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J Inflamm (Lond). 2010 Mar 30;7:15. doi: 10.1186/1476-9255-7-15.

Elevated endotoxin levels in non-alcoholic fatty liver disease.

Author information

1
University of Warwick, Unit for Diabetes and Metabolism, Warwick Medical School, Clinical Sciences Research Institute, UHCW, Clifford Bridge Road, Coventry, CV2 2DX, UK.
2
Biochemistry Dept, National Research Center, Dokki, Giza, Egypt.
3
Chemistry Dept, Faculty of Science, Helwan University, Egypt.
4
Clinical Pathology Dept, National Institute of Diabetes & Endocrinology, Cairo, Egypt.
5
School of Clinical Medicine (Hepatology), Floor 4, William Leech Building, The Medical School, Framlington Place, Newcastle upon Tyne NE2 4HH, UK.
#
Contributed equally

Abstract

BACKGROUND:

Emerging data indicate that gut-derived endotoxin may contribute to low-grade systemic inflammation in insulin resistant states. This study aimed to examine the importance of serum endotoxin and inflammatory markers in non-alcoholic fatty liver disease (NAFLD) patients, with and without type 2 diabetes mellitus (T2DM), and to explore the effect of treatment with a lipase inhibitor, Orlistat, on their inflammatory status.

METHODS:

Fasted serum from 155 patients with biopsy proven NAFLD and 23 control subjects were analysed for endotoxin, soluble CD14 (sCD14), soluble tumour necrosis factor receptor II (sTNFRII) and various metabolic parameters. A subgroup of NAFLD patients were re-assessed 6 and 12 months after treatment with diet alone (n = 6) or diet plus Orlistat (n = 8).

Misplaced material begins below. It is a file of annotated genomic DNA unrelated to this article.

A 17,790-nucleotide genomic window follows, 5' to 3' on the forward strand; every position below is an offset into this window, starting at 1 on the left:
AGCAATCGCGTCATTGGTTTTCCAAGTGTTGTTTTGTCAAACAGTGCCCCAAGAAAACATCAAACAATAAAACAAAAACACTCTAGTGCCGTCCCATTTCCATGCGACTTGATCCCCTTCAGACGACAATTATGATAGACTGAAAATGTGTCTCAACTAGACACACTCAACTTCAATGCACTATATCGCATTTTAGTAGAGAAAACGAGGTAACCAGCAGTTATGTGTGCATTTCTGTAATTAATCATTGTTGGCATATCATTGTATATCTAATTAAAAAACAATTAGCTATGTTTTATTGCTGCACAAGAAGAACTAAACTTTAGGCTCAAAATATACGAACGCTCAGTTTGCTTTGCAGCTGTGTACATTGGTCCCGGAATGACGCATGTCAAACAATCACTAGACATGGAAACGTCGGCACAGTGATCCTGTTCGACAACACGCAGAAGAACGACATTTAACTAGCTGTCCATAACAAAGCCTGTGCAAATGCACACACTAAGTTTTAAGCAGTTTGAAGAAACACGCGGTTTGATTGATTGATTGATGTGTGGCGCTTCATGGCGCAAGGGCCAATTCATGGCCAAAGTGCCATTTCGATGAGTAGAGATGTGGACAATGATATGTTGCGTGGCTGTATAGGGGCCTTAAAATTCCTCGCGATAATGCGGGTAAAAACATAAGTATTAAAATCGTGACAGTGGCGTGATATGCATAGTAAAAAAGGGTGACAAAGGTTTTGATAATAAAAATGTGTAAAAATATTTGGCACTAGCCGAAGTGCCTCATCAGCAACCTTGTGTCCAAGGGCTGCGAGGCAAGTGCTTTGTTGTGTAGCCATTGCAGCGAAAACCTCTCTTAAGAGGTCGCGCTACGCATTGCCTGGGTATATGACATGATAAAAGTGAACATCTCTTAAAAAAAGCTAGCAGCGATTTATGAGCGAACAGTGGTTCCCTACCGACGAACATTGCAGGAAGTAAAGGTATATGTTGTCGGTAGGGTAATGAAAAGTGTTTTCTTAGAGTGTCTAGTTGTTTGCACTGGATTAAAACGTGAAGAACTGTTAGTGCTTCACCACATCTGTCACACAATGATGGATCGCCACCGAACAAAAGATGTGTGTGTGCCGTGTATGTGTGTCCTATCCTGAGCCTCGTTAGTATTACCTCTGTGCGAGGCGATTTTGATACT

RESULTS:

Endotoxin levels were significantly higher in patients with NAFLD compared with controls (NAFLD: 10.6(7.8, 14.8) EU/mL; controls: 3.9(3.2, 5.2) EU/mL, p < 0.001); NAFLD alone produced comparable endotoxin levels to T2DM (NAFLD: T2DM: 10.6(5.6, 14.2) EU/mL; non-diabetic: 10.6(8.5, 15.2) EU/mL), whilst a significant correlation between insulin resistance and serum endotoxin was observed (r = 0.27, p = 0.008). Both sCD14 (p < 0.01) and sTNFRII (p < 0.001) increased with severity of fibrosis. A positive correlation was also noted between sTNFRII and sCD14 in the NAFLD subjects (r = 0.29, p = 0.004).Sub-cohort treatment with Orlistat in patients with NAFLD showed significant decreases in ALT (p = 0.006), weight (p = 0.005) and endotoxin (p = 0.004) compared with the NAFLD, non-Orlistat treated control cohort at 6 and 12 months post therapy, respectively.

CONCLUSIONS:

Endotoxin levels were considerably increased in NAFLD patients, with marked increases noted in early stage fibrosis compared with controls. These results suggest elevated endotoxin may serve as an early indicator of potential liver damage, perhaps negating the need for invasive liver biopsy. As endotoxin may promote insulin resistance and inflammation, interventions aimed at reducing endotoxin levels in NAFLD patients may prove beneficial in reducing inflammatory burden.

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